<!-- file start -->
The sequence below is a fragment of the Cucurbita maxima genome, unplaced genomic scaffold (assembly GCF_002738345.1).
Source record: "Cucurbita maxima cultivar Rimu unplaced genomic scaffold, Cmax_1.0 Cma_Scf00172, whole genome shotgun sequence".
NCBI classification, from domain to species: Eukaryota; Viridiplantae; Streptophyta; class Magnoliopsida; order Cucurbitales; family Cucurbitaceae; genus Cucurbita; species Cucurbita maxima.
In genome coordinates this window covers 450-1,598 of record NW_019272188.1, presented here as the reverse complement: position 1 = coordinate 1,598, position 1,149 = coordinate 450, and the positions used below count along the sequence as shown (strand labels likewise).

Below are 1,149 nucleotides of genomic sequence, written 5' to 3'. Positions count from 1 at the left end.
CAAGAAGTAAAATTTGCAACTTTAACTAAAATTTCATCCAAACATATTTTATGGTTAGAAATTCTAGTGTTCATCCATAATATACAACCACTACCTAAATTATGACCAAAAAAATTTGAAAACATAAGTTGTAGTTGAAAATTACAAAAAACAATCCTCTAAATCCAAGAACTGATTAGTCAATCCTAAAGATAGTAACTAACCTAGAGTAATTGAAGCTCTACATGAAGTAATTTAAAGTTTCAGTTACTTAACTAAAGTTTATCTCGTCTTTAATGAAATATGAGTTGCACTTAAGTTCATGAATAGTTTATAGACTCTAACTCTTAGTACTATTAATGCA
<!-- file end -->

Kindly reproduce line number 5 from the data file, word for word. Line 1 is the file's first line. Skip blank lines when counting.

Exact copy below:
Below are 1,149 nucleotides of genomic sequence, written 5' to 3'. Positions count from 1 at the left end.